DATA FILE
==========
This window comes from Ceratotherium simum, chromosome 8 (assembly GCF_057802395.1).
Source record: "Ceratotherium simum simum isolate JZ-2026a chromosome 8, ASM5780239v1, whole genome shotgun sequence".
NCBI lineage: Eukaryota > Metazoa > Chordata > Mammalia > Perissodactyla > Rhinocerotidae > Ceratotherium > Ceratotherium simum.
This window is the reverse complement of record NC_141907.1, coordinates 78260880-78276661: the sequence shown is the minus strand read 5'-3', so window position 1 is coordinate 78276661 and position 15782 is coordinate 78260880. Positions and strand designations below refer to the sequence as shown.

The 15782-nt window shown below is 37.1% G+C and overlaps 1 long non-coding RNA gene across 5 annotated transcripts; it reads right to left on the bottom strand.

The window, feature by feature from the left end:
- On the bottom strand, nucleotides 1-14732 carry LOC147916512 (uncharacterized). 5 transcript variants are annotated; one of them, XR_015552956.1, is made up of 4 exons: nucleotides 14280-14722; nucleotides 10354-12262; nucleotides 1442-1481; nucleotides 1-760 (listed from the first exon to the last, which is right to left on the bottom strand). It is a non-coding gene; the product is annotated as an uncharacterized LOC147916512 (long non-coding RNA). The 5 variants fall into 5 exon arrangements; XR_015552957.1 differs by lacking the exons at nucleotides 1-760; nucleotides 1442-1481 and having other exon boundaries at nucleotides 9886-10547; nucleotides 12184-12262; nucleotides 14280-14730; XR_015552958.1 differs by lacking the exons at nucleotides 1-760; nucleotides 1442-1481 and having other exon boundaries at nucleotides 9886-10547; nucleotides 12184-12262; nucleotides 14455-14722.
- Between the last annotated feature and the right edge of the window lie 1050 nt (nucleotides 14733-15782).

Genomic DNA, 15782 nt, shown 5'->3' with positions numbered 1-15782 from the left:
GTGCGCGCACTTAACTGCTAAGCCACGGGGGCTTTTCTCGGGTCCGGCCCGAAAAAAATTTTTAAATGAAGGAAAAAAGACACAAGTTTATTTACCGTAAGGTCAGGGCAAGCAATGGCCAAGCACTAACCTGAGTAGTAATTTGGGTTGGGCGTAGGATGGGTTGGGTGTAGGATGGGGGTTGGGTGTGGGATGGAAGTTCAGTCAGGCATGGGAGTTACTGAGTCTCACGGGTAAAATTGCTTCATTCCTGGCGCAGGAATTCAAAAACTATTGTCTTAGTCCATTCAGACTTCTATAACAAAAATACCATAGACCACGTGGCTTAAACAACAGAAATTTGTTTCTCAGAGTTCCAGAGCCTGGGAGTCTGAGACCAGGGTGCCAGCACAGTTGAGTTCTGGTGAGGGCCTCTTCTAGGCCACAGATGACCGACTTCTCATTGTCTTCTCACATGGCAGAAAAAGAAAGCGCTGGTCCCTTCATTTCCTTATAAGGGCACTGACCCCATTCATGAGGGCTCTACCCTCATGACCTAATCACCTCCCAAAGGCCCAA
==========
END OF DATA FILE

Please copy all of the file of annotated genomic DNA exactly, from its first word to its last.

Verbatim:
This window comes from Ceratotherium simum, chromosome 8 (assembly GCF_057802395.1).
Source record: "Ceratotherium simum simum isolate JZ-2026a chromosome 8, ASM5780239v1, whole genome shotgun sequence".
NCBI lineage: Eukaryota > Metazoa > Chordata > Mammalia > Perissodactyla > Rhinocerotidae > Ceratotherium > Ceratotherium simum.
This window is the reverse complement of record NC_141907.1, coordinates 78260880-78276661: the sequence shown is the minus strand read 5'-3', so window position 1 is coordinate 78276661 and position 15782 is coordinate 78260880. Positions and strand designations below refer to the sequence as shown.

The 15782-nt window shown below is 37.1% G+C and overlaps 1 long non-coding RNA gene across 5 annotated transcripts; it reads right to left on the bottom strand.

The window, feature by feature from the left end:
- On the bottom strand, nucleotides 1-14732 carry LOC147916512 (uncharacterized). 5 transcript variants are annotated; one of them, XR_015552956.1, is made up of 4 exons: nucleotides 14280-14722; nucleotides 10354-12262; nucleotides 1442-1481; nucleotides 1-760 (listed from the first exon to the last, which is right to left on the bottom strand). It is a non-coding gene; the product is annotated as an uncharacterized LOC147916512 (long non-coding RNA). The 5 variants fall into 5 exon arrangements; XR_015552957.1 differs by lacking the exons at nucleotides 1-760; nucleotides 1442-1481 and having other exon boundaries at nucleotides 9886-10547; nucleotides 12184-12262; nucleotides 14280-14730; XR_015552958.1 differs by lacking the exons at nucleotides 1-760; nucleotides 1442-1481 and having other exon boundaries at nucleotides 9886-10547; nucleotides 12184-12262; nucleotides 14455-14722.
- Between the last annotated feature and the right edge of the window lie 1050 nt (nucleotides 14733-15782).

Genomic DNA, 15782 nt, shown 5'->3' with positions numbered 1-15782 from the left:
GTGCGCGCACTTAACTGCTAAGCCACGGGGGCTTTTCTCGGGTCCGGCCCGAAAAAAATTTTTAAATGAAGGAAAAAAGACACAAGTTTATTTACCGTAAGGTCAGGGCAAGCAATGGCCAAGCACTAACCTGAGTAGTAATTTGGGTTGGGCGTAGGATGGGTTGGGTGTAGGATGGGGGTTGGGTGTGGGATGGAAGTTCAGTCAGGCATGGGAGTTACTGAGTCTCACGGGTAAAATTGCTTCATTCCTGGCGCAGGAATTCAAAAACTATTGTCTTAGTCCATTCAGACTTCTATAACAAAAATACCATAGACCACGTGGCTTAAACAACAGAAATTTGTTTCTCAGAGTTCCAGAGCCTGGGAGTCTGAGACCAGGGTGCCAGCACAGTTGAGTTCTGGTGAGGGCCTCTTCTAGGCCACAGATGACCGACTTCTCATTGTCTTCTCACATGGCAGAAAAAGAAAGCGCTGGTCCCTTCATTTCCTTATAAGGGCACTGACCCCATTCATGAGGGCTCTACCCTCATGACCTAATCACCTCCCAAAGGCCCAA